Hi, wow, your parents sound just like my in-laws! Although, I think that their marriage has been relatively ''unhappy'' all along. They live locally, and I spend more time with them than my husband, because we have kids that I am home with. I am trying the provide a nice relationship with them and the kids, so I see them at least once a week.

The constant bad-mouthing, is always from my mother-in-law, and is very tiresome and irritating. I have to say that I am very impressed that you have put effort forth in trying to help them save their marriage--that is very kind of you. I also wonder if that, in their minds, has given them permission to continuously turn to you.

I have only found one thing that stops my mom-in-law from the trash talking, and that is not responding. I used to try to actively listen, look at her, nod my head, ask questions, ect. I thought that by doing this I was showing her respect and in some way helping her work through it ... wrong. I was just giving her permission to use me as a person to vent to. I decided that I do not have to be that person in her life and I really like her husband so I don't want to hear it anymore.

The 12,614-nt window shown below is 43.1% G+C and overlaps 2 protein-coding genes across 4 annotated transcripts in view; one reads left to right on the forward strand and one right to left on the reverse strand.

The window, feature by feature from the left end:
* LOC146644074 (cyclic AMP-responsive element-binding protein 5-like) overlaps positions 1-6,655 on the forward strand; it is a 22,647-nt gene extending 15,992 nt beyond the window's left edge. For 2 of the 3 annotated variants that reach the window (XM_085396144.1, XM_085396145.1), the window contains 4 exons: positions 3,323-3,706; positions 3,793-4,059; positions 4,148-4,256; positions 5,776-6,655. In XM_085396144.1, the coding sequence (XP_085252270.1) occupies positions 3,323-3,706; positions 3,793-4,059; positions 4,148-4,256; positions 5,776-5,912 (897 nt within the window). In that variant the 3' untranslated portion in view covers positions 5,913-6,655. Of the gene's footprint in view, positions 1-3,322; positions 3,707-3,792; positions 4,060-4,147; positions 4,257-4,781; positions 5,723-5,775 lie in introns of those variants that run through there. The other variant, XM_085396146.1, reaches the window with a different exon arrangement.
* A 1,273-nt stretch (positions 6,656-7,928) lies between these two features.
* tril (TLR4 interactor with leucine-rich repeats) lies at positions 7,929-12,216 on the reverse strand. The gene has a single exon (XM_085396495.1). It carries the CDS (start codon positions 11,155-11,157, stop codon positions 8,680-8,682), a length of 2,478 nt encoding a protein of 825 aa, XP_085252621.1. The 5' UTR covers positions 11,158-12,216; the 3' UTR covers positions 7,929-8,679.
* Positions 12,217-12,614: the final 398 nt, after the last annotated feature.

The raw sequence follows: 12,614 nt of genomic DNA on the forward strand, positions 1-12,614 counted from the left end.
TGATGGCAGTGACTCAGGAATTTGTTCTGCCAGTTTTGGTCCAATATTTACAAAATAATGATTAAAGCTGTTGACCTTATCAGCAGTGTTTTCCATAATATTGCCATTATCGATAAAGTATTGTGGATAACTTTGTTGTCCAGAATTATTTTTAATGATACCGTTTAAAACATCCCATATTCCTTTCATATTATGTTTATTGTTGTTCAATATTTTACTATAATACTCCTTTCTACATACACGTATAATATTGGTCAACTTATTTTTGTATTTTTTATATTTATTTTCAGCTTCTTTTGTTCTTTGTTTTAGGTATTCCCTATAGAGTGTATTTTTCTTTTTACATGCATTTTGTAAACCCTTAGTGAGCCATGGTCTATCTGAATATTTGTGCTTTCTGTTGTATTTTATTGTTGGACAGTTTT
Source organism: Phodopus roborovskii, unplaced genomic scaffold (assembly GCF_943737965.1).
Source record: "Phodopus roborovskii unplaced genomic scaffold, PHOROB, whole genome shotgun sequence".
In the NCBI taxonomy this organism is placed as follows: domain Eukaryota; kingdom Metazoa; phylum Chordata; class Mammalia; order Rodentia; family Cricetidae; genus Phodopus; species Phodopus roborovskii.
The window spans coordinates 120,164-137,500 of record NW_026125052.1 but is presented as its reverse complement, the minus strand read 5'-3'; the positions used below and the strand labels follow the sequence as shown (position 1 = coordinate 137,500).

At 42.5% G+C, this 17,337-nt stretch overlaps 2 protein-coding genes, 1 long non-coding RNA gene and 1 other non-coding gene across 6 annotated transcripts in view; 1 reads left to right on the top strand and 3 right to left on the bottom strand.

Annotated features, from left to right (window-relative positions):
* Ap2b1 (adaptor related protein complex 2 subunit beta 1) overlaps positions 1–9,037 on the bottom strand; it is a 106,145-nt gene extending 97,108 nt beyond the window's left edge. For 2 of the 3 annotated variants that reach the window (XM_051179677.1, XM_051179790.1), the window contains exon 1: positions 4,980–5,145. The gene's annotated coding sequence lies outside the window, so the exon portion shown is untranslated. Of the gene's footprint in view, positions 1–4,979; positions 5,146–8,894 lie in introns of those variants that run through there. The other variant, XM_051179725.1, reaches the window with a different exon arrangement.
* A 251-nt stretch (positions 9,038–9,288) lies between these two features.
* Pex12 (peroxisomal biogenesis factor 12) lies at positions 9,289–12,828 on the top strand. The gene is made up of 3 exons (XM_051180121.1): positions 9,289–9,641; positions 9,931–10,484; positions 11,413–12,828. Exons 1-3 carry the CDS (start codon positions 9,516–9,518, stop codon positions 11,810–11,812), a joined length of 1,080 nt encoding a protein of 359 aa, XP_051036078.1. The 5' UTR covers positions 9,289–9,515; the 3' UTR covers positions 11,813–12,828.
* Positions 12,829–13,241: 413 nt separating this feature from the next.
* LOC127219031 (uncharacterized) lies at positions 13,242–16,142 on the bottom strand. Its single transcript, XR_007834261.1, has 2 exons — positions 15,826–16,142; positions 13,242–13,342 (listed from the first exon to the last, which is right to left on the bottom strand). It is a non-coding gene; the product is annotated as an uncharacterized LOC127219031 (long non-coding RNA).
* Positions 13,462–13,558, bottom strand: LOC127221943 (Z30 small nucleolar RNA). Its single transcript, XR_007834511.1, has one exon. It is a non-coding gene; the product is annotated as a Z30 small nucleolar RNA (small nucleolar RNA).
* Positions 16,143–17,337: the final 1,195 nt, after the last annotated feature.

Now, whenever she starts up, I give her very little response. I do not keep the eye-contact going, I do not nod, ask questions, ect. I sit quietly and let my gaze focus elsewhere. As soon as she changes the subject, I swing my attention back and engage in the converation 100%. ... So far, it is working. After she has rambled on about him for minutes, with no respponse, she will quiet down and say, ''oh, well, we don't have to talk about this.''

Just remember that only they can save their marriage, and it is not fair that you get stuck in the middle. anon

I know it's hard to see your parents be unhappy, but the most helpful thing you can do is let them be adults. And there's no need to let them talk about each other behind the other one's back. It's taken me a while, but I'm learning to redirect the conversation when it turns to complaining about the other parent. Sometimes just a simple statement, like, ''I don't really want to talk about mom/dad right now, what have you been up to?'' helps. Just something to redirect the conversation. You've already shown them where to find real help, now you need to let them decide what to do with it on their own. learning to be a good daughter